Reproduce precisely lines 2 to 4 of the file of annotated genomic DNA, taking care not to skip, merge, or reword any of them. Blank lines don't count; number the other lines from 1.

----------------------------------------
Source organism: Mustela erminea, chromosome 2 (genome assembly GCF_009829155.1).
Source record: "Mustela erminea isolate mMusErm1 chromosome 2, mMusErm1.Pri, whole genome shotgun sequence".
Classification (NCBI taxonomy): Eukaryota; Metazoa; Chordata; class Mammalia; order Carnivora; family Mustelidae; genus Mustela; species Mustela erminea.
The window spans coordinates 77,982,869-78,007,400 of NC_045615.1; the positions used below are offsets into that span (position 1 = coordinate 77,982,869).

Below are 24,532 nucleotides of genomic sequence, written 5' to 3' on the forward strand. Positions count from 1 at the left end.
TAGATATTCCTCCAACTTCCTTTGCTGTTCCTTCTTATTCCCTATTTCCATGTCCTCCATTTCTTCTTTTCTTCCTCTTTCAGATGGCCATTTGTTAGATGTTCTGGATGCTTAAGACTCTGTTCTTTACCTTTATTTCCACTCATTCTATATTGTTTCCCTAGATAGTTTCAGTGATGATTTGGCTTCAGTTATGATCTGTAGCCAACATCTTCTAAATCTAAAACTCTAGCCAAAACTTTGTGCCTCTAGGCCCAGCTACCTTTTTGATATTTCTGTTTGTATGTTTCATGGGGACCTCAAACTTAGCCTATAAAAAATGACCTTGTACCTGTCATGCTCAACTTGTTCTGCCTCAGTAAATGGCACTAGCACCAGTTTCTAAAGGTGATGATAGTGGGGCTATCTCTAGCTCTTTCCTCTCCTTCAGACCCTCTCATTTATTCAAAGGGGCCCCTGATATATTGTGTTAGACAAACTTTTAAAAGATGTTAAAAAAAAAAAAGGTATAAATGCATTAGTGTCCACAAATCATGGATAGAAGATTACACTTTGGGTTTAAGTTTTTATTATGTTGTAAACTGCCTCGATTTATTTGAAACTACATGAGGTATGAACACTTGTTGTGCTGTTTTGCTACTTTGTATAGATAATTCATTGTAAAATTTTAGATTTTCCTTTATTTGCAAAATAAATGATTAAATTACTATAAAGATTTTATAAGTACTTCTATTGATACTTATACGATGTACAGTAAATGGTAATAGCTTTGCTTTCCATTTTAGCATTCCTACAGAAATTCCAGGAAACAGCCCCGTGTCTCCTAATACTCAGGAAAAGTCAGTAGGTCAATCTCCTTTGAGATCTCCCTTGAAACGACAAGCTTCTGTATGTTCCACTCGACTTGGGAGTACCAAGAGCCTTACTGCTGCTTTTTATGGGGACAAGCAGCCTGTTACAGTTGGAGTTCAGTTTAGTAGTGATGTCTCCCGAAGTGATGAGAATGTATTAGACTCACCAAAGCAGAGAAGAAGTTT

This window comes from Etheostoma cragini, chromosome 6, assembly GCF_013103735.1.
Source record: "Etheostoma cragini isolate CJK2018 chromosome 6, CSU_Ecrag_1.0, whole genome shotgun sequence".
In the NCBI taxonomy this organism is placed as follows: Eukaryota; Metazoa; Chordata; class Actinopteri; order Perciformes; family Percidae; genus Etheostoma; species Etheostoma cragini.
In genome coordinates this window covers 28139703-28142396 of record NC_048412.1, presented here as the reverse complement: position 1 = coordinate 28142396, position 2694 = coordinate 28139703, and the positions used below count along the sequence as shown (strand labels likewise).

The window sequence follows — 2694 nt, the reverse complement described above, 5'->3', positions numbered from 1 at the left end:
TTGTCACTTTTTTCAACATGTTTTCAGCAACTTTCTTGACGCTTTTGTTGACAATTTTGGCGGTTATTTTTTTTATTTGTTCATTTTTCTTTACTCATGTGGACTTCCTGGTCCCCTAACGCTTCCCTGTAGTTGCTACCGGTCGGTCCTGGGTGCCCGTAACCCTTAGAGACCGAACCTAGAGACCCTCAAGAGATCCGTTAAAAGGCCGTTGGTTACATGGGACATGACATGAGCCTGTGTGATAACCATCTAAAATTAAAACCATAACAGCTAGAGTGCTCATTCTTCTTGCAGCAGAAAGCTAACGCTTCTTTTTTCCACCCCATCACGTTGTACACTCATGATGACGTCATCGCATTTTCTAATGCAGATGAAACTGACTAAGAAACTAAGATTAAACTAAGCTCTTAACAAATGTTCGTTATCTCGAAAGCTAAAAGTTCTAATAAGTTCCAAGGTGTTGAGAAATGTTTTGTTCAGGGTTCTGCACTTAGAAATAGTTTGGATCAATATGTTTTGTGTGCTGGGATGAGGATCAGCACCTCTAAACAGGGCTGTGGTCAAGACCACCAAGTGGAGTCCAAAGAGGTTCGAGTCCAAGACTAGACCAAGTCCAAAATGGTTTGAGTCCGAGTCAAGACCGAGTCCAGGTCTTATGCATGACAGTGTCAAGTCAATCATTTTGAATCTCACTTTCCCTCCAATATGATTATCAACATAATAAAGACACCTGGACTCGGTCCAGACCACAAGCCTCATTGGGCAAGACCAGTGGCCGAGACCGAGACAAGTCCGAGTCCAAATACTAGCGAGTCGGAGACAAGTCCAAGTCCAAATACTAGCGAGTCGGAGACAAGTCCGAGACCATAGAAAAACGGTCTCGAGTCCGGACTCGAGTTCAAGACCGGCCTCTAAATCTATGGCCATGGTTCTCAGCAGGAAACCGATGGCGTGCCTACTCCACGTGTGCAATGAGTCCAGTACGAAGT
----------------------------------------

Source record: "Mustela erminea isolate mMusErm1 chromosome 2, mMusErm1.Pri, whole genome shotgun sequence".
Classification (NCBI taxonomy): Eukaryota; Metazoa; Chordata; class Mammalia; order Carnivora; family Mustelidae; genus Mustela; species Mustela erminea.
The window spans coordinates 77,982,869-78,007,400 of NC_045615.1; the positions used below are offsets into that span (position 1 = coordinate 77,982,869).